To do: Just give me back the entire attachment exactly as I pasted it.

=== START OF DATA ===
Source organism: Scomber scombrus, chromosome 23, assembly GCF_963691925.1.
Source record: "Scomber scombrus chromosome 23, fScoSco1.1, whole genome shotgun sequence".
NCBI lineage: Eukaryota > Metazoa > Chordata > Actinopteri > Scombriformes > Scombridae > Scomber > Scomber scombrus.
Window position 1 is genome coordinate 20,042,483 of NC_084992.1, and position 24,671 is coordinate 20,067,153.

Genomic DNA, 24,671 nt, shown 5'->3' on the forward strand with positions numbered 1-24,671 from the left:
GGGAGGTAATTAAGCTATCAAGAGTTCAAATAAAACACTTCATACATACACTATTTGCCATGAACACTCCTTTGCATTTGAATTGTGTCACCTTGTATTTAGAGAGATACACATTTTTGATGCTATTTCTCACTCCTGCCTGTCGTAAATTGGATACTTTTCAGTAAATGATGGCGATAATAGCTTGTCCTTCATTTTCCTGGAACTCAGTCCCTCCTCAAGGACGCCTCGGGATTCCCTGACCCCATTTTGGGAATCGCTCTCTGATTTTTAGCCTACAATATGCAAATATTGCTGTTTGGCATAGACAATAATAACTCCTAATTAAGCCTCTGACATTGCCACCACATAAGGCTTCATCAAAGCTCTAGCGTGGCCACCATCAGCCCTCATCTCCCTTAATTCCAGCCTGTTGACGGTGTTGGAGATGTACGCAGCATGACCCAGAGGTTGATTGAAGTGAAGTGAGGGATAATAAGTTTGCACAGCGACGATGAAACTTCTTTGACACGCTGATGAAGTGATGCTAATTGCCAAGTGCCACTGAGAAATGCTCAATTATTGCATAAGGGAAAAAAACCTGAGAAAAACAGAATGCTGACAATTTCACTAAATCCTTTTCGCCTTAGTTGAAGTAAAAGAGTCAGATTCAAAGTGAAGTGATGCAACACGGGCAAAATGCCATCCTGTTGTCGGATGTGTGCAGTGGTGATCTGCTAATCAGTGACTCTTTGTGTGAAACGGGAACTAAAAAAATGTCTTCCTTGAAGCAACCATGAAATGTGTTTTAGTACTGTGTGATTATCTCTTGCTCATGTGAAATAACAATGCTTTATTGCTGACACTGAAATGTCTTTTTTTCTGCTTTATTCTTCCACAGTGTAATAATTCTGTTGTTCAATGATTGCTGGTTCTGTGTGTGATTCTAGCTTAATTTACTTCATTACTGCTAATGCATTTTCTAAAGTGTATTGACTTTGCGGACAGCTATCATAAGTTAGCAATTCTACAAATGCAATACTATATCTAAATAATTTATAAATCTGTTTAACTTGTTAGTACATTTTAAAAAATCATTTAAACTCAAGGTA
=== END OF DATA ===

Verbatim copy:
Source organism: Scomber scombrus, chromosome 23, assembly GCF_963691925.1.
Source record: "Scomber scombrus chromosome 23, fScoSco1.1, whole genome shotgun sequence".
NCBI lineage: Eukaryota > Metazoa > Chordata > Actinopteri > Scombriformes > Scombridae > Scomber > Scomber scombrus.
Window position 1 is genome coordinate 20,042,483 of NC_084992.1, and position 24,671 is coordinate 20,067,153.

Genomic DNA, 24,671 nt, shown 5'->3' on the forward strand with positions numbered 1-24,671 from the left:
GGGAGGTAATTAAGCTATCAAGAGTTCAAATAAAACACTTCATACATACACTATTTGCCATGAACACTCCTTTGCATTTGAATTGTGTCACCTTGTATTTAGAGAGATACACATTTTTGATGCTATTTCTCACTCCTGCCTGTCGTAAATTGGATACTTTTCAGTAAATGATGGCGATAATAGCTTGTCCTTCATTTTCCTGGAACTCAGTCCCTCCTCAAGGACGCCTCGGGATTCCCTGACCCCATTTTGGGAATCGCTCTCTGATTTTTAGCCTACAATATGCAAATATTGCTGTTTGGCATAGACAATAATAACTCCTAATTAAGCCTCTGACATTGCCACCACATAAGGCTTCATCAAAGCTCTAGCGTGGCCACCATCAGCCCTCATCTCCCTTAATTCCAGCCTGTTGACGGTGTTGGAGATGTACGCAGCATGACCCAGAGGTTGATTGAAGTGAAGTGAGGGATAATAAGTTTGCACAGCGACGATGAAACTTCTTTGACACGCTGATGAAGTGATGCTAATTGCCAAGTGCCACTGAGAAATGCTCAATTATTGCATAAGGGAAAAAAACCTGAGAAAAACAGAATGCTGACAATTTCACTAAATCCTTTTCGCCTTAGTTGAAGTAAAAGAGTCAGATTCAAAGTGAAGTGATGCAACACGGGCAAAATGCCATCCTGTTGTCGGATGTGTGCAGTGGTGATCTGCTAATCAGTGACTCTTTGTGTGAAACGGGAACTAAAAAAATGTCTTCCTTGAAGCAACCATGAAATGTGTTTTAGTACTGTGTGATTATCTCTTGCTCATGTGAAATAACAATGCTTTATTGCTGACACTGAAATGTCTTTTTTTCTGCTTTATTCTTCCACAGTGTAATAATTCTGTTGTTCAATGATTGCTGGTTCTGTGTGTGATTCTAGCTTAATTTACTTCATTACTGCTAATGCATTTTCTAAAGTGTATTGACTTTGCGGACAGCTATCATAAGTTAGCAATTCTACAAATGCAATACTATATCTAAATAATTTATAAATCTGTTTAACTTGTTAGTACATTTTAAAAAATCATTTAAACTCAAGGTA